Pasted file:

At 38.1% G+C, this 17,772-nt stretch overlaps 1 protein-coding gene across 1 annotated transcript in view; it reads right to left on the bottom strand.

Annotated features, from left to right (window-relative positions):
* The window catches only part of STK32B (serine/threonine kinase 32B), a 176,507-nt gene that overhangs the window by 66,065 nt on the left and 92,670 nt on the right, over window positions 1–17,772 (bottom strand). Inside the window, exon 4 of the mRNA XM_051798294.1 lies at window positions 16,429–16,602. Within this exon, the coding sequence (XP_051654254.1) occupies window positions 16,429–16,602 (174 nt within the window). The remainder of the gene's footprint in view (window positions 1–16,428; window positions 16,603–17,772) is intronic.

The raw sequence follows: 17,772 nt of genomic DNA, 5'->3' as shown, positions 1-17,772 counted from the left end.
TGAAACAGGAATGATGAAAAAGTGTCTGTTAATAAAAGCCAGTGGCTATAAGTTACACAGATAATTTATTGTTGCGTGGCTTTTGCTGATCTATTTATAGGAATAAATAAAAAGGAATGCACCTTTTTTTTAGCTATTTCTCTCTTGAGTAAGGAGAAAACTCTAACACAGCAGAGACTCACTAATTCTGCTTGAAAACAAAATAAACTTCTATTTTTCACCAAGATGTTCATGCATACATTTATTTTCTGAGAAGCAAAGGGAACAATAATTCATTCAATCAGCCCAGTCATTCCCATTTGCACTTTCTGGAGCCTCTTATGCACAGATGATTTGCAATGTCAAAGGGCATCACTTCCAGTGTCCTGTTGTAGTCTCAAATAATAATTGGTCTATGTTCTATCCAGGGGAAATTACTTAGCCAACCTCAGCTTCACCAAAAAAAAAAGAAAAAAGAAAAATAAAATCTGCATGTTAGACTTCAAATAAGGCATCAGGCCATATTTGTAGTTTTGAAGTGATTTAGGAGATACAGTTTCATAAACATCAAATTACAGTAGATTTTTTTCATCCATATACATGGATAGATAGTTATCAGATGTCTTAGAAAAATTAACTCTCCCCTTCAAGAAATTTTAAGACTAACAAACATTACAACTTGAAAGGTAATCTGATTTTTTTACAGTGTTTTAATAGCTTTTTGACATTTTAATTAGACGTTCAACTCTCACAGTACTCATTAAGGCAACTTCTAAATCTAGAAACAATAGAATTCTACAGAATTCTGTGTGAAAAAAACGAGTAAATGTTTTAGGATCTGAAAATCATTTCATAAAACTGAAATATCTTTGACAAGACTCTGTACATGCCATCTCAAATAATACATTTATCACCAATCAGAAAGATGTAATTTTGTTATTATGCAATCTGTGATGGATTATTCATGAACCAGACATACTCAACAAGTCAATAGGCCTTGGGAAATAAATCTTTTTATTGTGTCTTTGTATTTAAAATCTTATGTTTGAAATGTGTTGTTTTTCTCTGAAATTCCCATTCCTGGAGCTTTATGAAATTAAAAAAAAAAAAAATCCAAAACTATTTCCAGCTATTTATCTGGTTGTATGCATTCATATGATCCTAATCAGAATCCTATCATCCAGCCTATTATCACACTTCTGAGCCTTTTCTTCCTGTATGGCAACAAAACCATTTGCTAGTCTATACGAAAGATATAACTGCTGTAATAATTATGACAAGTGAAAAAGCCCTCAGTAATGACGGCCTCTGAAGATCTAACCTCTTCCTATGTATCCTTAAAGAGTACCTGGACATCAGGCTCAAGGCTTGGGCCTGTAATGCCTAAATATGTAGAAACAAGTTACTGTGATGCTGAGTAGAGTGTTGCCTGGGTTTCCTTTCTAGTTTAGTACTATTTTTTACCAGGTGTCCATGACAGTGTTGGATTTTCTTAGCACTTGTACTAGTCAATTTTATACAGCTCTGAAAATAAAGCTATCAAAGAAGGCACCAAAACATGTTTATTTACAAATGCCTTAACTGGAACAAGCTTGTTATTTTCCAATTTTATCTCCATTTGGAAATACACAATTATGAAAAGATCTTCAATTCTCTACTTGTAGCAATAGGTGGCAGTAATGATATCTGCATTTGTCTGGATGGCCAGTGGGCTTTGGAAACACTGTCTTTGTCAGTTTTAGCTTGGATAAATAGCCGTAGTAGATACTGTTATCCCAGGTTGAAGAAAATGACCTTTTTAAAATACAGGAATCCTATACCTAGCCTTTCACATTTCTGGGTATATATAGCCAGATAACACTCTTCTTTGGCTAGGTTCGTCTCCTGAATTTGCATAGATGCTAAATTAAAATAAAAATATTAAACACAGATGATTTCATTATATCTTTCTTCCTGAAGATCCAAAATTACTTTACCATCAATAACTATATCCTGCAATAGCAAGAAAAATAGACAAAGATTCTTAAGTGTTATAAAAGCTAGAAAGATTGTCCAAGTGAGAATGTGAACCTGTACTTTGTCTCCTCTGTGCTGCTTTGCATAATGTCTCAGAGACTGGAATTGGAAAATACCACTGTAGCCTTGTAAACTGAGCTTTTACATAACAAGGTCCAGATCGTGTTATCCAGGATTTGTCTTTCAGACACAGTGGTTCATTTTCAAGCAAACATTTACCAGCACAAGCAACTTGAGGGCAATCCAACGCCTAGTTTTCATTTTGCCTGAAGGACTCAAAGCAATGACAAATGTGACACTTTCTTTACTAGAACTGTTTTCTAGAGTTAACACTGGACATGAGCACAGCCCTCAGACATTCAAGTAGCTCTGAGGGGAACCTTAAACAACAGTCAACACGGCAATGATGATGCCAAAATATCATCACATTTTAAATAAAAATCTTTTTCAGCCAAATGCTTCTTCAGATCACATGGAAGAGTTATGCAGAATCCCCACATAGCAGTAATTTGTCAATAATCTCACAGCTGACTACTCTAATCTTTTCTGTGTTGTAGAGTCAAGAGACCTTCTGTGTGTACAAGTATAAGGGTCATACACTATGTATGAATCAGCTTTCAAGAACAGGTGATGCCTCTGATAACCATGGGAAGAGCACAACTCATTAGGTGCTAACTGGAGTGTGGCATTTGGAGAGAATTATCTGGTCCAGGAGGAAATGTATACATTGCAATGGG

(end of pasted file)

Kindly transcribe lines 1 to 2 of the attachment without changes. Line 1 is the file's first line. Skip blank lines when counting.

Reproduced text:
At 38.1% G+C, this 17,772-nt stretch overlaps 1 protein-coding gene across 1 annotated transcript in view; it reads right to left on the bottom strand.

Annotated features, from left to right (window-relative positions):